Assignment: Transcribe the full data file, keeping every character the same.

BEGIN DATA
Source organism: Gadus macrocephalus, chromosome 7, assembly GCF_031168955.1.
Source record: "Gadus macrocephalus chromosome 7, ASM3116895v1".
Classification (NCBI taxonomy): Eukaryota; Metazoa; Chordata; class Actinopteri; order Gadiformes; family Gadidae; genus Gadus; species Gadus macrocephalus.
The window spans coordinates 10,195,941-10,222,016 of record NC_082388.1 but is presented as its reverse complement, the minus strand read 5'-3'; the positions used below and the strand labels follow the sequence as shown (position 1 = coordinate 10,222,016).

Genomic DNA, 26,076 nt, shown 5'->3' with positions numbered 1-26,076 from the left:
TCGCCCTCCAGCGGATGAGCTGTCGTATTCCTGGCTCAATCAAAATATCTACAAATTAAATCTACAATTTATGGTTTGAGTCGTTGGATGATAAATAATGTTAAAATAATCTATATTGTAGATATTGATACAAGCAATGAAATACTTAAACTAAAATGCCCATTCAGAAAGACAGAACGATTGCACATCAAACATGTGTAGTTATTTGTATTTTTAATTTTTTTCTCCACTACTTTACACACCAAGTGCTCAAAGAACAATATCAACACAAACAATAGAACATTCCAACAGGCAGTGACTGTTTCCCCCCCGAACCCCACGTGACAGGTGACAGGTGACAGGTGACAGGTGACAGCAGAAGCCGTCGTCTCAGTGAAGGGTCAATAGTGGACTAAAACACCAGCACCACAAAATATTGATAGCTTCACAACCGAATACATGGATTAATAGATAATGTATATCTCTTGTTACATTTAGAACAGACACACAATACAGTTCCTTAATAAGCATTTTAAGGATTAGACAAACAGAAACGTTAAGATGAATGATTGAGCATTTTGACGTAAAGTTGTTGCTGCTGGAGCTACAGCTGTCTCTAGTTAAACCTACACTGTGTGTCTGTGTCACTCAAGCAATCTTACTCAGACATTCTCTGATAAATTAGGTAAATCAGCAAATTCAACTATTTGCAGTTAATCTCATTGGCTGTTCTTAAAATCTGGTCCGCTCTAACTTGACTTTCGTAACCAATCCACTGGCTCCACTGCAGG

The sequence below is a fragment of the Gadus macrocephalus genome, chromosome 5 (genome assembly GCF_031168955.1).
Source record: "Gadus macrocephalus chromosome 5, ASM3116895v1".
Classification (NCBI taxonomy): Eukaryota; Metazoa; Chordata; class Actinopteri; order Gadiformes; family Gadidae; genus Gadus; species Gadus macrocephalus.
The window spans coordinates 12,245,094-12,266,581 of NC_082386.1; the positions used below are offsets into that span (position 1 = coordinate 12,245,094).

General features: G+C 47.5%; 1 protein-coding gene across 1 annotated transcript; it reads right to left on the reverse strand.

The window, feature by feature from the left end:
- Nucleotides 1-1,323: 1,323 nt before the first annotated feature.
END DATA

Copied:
Source organism: Gadus macrocephalus, chromosome 7, assembly GCF_031168955.1.
Source record: "Gadus macrocephalus chromosome 7, ASM3116895v1".
Classification (NCBI taxonomy): Eukaryota; Metazoa; Chordata; class Actinopteri; order Gadiformes; family Gadidae; genus Gadus; species Gadus macrocephalus.
The window spans coordinates 10,195,941-10,222,016 of record NC_082388.1 but is presented as its reverse complement, the minus strand read 5'-3'; the positions used below and the strand labels follow the sequence as shown (position 1 = coordinate 10,222,016).

Genomic DNA, 26,076 nt, shown 5'->3' with positions numbered 1-26,076 from the left:
TCGCCCTCCAGCGGATGAGCTGTCGTATTCCTGGCTCAATCAAAATATCTACAAATTAAATCTACAATTTATGGTTTGAGTCGTTGGATGATAAATAATGTTAAAATAATCTATATTGTAGATATTGATACAAGCAATGAAATACTTAAACTAAAATGCCCATTCAGAAAGACAGAACGATTGCACATCAAACATGTGTAGTTATTTGTATTTTTAATTTTTTTCTCCACTACTTTACACACCAAGTGCTCAAAGAACAATATCAACACAAACAATAGAACATTCCAACAGGCAGTGACTGTTTCCCCCCCGAACCCCACGTGACAGGTGACAGGTGACAGGTGACAGGTGACAGCAGAAGCCGTCGTCTCAGTGAAGGGTCAATAGTGGACTAAAACACCAGCACCACAAAATATTGATAGCTTCACAACCGAATACATGGATTAATAGATAATGTATATCTCTTGTTACATTTAGAACAGACACACAATACAGTTCCTTAATAAGCATTTTAAGGATTAGACAAACAGAAACGTTAAGATGAATGATTGAGCATTTTGACGTAAAGTTGTTGCTGCTGGAGCTACAGCTGTCTCTAGTTAAACCTACACTGTGTGTCTGTGTCACTCAAGCAATCTTACTCAGACATTCTCTGATAAATTAGGTAAATCAGCAAATTCAACTATTTGCAGTTAATCTCATTGGCTGTTCTTAAAATCTGGTCCGCTCTAACTTGACTTTCGTAACCAATCCACTGGCTCCACTGCAGG

The sequence below is a fragment of the Gadus macrocephalus genome, chromosome 5 (genome assembly GCF_031168955.1).
Source record: "Gadus macrocephalus chromosome 5, ASM3116895v1".
Classification (NCBI taxonomy): Eukaryota; Metazoa; Chordata; class Actinopteri; order Gadiformes; family Gadidae; genus Gadus; species Gadus macrocephalus.
The window spans coordinates 12,245,094-12,266,581 of NC_082386.1; the positions used below are offsets into that span (position 1 = coordinate 12,245,094).

General features: G+C 47.5%; 1 protein-coding gene across 1 annotated transcript; it reads right to left on the reverse strand.

The window, feature by feature from the left end:
- Nucleotides 1-1,323: 1,323 nt before the first annotated feature.